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At last, the course ends up in Central Park which is brilliantly colored with November's orange, gold and brown.  It's the only downhill I remember, streets are lined with thousands, and then... Finish.

Really?  Already?  Do I hafta stop?  Don't let the magic stop!

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-

11 comments:

Anonymous said...

OMG, round women with chocolatey voices! I pretty much fell of my chair laughing.
-B

Anonymous said...

off!!!!!!!*

Sparks said...

That was spectacular. From the first-person account I heard from you and Tina this post does the day justice. I loved reading it. And making Mark listen to me read parts aloud.

lifein360 said...

awesomeness.

Becca said...

I have been looking forward to this all week and let me say, you did not disappoint! You amaze me in so many ways and I love reading every word you write. I will be happy if this saga has 6 or 7 more parts-it means I can live vicariously through you for just a little while longer.

Jessica said...

I smiled all the way through this. Big cheesy grin.

Also, in that picture from 4:18am, are you wearing makeup? Please tell me you're wearing makeup. Because if you look that good at 4:18am without makeup, that's amazing.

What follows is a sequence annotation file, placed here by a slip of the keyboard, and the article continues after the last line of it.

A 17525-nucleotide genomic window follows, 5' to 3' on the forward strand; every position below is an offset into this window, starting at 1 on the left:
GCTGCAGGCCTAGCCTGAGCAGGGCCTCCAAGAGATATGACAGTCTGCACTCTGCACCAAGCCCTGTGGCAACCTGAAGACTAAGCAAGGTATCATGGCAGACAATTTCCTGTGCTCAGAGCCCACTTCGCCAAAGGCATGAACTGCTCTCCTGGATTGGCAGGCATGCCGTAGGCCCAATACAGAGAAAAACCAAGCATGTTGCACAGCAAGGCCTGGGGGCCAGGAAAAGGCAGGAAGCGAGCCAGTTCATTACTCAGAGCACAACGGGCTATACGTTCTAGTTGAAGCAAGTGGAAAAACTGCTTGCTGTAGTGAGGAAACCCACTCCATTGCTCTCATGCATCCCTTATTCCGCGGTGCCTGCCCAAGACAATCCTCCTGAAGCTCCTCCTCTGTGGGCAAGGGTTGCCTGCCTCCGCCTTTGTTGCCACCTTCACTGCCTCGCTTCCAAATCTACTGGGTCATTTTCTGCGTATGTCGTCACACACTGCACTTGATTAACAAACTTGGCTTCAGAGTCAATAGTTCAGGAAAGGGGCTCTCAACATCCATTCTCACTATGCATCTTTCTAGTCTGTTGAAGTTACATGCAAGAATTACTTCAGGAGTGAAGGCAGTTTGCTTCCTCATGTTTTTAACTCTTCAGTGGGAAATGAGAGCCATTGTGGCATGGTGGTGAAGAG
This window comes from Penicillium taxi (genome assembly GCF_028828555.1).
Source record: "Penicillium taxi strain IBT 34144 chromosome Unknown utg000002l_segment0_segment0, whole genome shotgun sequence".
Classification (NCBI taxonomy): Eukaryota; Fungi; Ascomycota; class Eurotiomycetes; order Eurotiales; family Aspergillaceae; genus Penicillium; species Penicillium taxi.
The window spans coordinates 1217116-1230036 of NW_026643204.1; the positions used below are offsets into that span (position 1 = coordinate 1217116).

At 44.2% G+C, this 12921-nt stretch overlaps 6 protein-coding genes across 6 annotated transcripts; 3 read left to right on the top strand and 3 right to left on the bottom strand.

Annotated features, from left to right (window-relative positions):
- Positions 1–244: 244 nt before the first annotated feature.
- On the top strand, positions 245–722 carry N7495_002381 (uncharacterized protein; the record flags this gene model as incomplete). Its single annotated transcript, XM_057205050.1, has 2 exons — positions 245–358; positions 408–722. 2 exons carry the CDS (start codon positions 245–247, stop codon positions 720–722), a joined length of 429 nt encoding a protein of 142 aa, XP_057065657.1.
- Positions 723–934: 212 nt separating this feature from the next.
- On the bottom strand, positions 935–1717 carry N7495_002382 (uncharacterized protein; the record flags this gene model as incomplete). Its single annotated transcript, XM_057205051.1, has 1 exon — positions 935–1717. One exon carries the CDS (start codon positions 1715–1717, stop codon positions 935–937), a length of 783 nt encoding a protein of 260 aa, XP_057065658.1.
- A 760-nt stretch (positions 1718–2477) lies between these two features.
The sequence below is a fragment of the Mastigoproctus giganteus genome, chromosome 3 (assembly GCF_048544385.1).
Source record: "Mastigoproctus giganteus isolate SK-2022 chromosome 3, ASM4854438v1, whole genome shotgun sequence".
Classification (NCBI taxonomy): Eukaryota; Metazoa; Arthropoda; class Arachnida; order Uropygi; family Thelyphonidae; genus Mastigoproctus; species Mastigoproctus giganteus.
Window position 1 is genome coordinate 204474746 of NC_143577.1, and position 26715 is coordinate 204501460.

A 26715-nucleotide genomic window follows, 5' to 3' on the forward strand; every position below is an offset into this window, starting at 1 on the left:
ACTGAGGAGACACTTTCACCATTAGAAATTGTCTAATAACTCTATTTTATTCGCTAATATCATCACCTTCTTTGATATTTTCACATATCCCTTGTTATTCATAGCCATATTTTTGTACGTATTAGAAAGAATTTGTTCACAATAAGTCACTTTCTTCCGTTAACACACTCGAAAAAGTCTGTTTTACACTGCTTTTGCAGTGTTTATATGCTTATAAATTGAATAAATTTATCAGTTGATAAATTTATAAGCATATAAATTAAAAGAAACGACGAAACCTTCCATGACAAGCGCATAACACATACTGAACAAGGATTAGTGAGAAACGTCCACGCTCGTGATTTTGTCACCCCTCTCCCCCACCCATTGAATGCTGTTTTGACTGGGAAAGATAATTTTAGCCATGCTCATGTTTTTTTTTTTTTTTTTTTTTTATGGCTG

rabidrunner said...

Jessica, I think the time on the camera was wrong. The picture was taken around 7:30 Eastern time. Me thinks. But, yeah, I was totally whored up with makeup. It's my first race with makeup. Maybe it won't be my last?

rabidrunner said...

So what did anonymous mean by "off!!!!!!!*" Anyone know. I looked desperately for the trailing asterisk.

Ski Bike Junkie said...

Zipp 1080 carbon tubulars on the race chair = awesome.

Florida Half Marathons said...

It must have been challenging for the guy with the snail costume thing on his back to run. Very creative though!

whitneyingram said...

I just read this again. Loved it. I remember loving it back in November. After reading about Ogden, I needed some more race reading.